state, market, and original sin

Imagine that the pure and original human condition is freedom from all political constraint; and when governments intervene, they introduce arbitrary and illegitimate power. Then the market is Eden and the government is original sin. In that case, anyone who deliberately increases the scope of government must either be a purposeful or a deluded friend of sin. Regardless of what the Congressional Budget Office or the American Medical Association may say about the new health care act, it can only be a snake in the garden. The difference between literally “taking over one sixth of the economy” by nationalizing health care and merely adding some new insurance regulations and subsidies (as Congress did this week) is immaterial, because sin is sin. On this view, the only important political distinction is between those who would protect freedom from the state and those who would use government for their ends. Communists, fascists, liberals, and moderate conservatives–despite what I observe as profound differences–run together.

I am certainly not the first to note a similarity between this specific kind of libertarianism and religious thought. In 1922, Charles A. Beard argued:

About the middle of the nineteenth century, thinkers [in the field of Political Economy] were mainly concerned with formulating a mill owner’s philosophy of society; and mill owners resented every form of state interference with their ‘natural rights.’ … The state was regarded as a badge of original sin, not to be mentioned in economic circles. Of course, it was absurd for men to write of the production and distribution of wealth apart from the state which defines, upholds, taxes, and regulates property, the very basis of economic operations; but absurdity does not stay the hand of the apologist.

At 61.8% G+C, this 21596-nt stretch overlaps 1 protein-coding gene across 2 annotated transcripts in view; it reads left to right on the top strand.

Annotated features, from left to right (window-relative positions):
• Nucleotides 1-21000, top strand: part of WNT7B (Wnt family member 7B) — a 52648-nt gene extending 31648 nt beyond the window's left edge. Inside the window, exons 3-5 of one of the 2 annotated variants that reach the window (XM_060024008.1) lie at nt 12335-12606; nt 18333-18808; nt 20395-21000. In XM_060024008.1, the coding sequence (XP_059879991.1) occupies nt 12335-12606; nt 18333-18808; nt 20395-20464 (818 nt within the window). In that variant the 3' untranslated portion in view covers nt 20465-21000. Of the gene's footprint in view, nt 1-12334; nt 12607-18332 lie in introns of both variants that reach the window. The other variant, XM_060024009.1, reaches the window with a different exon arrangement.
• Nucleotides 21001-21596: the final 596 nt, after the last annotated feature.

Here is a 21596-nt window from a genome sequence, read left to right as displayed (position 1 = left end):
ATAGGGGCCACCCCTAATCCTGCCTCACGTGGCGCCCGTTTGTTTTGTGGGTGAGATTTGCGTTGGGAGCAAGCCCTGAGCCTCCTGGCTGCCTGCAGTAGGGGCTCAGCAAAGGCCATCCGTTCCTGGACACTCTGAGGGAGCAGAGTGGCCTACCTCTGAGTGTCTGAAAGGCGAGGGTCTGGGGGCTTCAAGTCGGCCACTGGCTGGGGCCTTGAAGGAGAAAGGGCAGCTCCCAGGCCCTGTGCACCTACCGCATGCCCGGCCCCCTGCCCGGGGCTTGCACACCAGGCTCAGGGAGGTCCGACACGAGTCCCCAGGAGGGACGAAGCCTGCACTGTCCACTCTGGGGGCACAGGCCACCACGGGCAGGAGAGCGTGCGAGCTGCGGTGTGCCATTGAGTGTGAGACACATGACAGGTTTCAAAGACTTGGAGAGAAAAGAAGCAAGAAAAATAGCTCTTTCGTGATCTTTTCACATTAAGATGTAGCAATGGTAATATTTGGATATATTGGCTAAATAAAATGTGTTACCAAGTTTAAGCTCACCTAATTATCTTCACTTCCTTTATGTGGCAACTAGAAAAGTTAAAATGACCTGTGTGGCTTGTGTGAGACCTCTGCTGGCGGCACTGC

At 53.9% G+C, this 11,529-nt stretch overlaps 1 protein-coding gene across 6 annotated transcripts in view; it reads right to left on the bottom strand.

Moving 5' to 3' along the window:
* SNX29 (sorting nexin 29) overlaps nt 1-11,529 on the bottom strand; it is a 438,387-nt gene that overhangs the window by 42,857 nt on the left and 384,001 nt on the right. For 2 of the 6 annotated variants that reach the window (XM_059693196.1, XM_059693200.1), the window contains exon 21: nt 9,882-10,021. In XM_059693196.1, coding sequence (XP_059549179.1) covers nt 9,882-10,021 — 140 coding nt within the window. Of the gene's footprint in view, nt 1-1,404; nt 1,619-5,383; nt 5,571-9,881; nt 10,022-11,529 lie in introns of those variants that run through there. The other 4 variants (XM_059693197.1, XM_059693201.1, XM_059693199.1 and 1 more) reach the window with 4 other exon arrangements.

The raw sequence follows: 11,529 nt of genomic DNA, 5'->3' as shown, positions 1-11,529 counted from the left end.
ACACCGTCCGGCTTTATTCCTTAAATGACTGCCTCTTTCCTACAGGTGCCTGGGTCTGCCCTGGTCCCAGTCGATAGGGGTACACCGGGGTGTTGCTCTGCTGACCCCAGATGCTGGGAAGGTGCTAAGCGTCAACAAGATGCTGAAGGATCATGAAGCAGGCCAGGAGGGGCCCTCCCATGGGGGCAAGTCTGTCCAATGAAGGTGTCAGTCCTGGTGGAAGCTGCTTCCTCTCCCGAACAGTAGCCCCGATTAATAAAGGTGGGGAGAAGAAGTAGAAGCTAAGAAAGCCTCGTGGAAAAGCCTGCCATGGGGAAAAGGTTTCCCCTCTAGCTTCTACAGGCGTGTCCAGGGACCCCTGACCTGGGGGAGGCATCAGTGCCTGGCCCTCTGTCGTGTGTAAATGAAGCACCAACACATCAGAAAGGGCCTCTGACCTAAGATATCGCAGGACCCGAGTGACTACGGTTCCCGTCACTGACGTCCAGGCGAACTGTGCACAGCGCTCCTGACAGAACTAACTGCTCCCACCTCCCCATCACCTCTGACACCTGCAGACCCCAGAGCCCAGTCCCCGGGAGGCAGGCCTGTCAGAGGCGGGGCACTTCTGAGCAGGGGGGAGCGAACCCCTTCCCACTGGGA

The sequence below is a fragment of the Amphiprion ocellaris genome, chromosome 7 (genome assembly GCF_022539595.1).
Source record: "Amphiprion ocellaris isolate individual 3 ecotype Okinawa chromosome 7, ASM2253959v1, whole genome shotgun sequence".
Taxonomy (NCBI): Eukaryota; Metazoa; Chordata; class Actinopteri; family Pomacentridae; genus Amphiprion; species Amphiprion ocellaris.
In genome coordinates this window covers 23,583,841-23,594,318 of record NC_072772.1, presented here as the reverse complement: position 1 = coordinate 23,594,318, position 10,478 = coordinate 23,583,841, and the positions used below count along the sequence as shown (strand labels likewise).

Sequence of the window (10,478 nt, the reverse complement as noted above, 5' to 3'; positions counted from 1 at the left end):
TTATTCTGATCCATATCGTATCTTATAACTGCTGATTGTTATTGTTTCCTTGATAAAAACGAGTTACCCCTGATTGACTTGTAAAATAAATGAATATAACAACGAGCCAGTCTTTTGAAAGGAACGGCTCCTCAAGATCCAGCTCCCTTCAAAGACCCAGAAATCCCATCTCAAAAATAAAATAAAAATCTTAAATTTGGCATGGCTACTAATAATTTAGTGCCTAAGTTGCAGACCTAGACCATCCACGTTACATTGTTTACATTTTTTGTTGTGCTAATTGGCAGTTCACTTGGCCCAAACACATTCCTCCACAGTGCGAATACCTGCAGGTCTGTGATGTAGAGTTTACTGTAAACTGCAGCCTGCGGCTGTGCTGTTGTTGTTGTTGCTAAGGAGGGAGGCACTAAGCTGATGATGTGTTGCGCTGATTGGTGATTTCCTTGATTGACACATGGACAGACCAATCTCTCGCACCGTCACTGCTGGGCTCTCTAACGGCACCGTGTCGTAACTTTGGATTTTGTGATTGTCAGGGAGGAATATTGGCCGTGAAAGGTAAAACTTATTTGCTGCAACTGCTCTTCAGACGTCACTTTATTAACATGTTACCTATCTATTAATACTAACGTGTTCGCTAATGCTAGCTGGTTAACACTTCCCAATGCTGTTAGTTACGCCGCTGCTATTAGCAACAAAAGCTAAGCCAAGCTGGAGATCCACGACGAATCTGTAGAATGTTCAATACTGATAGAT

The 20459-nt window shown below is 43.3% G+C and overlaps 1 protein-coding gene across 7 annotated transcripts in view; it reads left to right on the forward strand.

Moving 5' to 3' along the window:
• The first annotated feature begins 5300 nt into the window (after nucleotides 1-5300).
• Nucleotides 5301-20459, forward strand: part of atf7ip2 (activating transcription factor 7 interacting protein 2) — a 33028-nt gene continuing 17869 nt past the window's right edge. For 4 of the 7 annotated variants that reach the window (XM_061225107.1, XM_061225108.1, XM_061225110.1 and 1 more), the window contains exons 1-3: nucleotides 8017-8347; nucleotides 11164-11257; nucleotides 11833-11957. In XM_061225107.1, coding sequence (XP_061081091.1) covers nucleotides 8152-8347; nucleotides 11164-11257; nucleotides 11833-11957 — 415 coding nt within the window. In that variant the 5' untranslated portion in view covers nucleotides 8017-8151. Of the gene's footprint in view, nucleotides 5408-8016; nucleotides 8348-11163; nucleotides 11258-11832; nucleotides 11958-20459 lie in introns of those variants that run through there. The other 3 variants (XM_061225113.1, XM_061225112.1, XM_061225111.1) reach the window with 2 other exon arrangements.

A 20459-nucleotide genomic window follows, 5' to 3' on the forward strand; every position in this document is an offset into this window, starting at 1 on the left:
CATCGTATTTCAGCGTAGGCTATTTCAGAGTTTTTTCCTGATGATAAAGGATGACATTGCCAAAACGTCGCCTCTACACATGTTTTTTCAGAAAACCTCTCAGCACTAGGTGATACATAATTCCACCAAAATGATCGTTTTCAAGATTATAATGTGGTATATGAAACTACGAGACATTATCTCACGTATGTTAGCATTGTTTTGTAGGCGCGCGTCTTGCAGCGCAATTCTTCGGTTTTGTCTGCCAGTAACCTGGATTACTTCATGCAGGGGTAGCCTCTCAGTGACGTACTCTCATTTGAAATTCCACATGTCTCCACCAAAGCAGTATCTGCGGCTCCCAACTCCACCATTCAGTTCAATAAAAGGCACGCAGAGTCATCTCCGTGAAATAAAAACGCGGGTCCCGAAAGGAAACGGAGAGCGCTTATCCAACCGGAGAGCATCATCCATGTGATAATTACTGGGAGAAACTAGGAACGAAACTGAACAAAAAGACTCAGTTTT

Beard wanted to rebut the idea that markets were primeval and natural by demonstrating that states originally created modern markets by seizing territory, chartering corporations, coining money, literally building physical exchanges, and so forth. But Beard’s language suggests another point. The doctrine of laissez-faire echoes Christian principles, but almost precisely in reverse. (And to teach an inverted Christian doctrine would be blasphemous.) The conventional Christian view is that property was absent in Eden and among Jesus’ apostles. Property entered because of sin; anointed or otherwise legitimate governments rightly restrain it with law.

I think Tom Paine represents an intermediary stage between the original doctrine (property is sin) and its laissez-faire inversion (property is pristine). In Common Sense, he writes:

[Natural] Society is produced by our wants, and government by our wickedness; the former promotes our happiness positively by uniting our affections, the latter negatively by restraining our vices. The one encourages intercourse, the other creates distinctions. This first is a patron, the last a punisher. Society in every state is a blessing, but government, even in its best state, is but a necessary evil . . . Government, like dress, is the badge of lost innocence.

This is not yet philosophical libertarianism, because Paine thinks that government, like dress, is a good idea under the circumstances. But it introduces the association of government with original sin.

Glenn Beck waded into the same territory when he denounced churches that embrace “social justice.” His sense of sin was religious, I think, although his doctrine was the precise reverse of what all Christian denominations still officially hold. Jim Wallis has a nice rebuttal in the Huffington Post. If the official and traditional religious position still influences believers, then Beck bit off more than he can chew.

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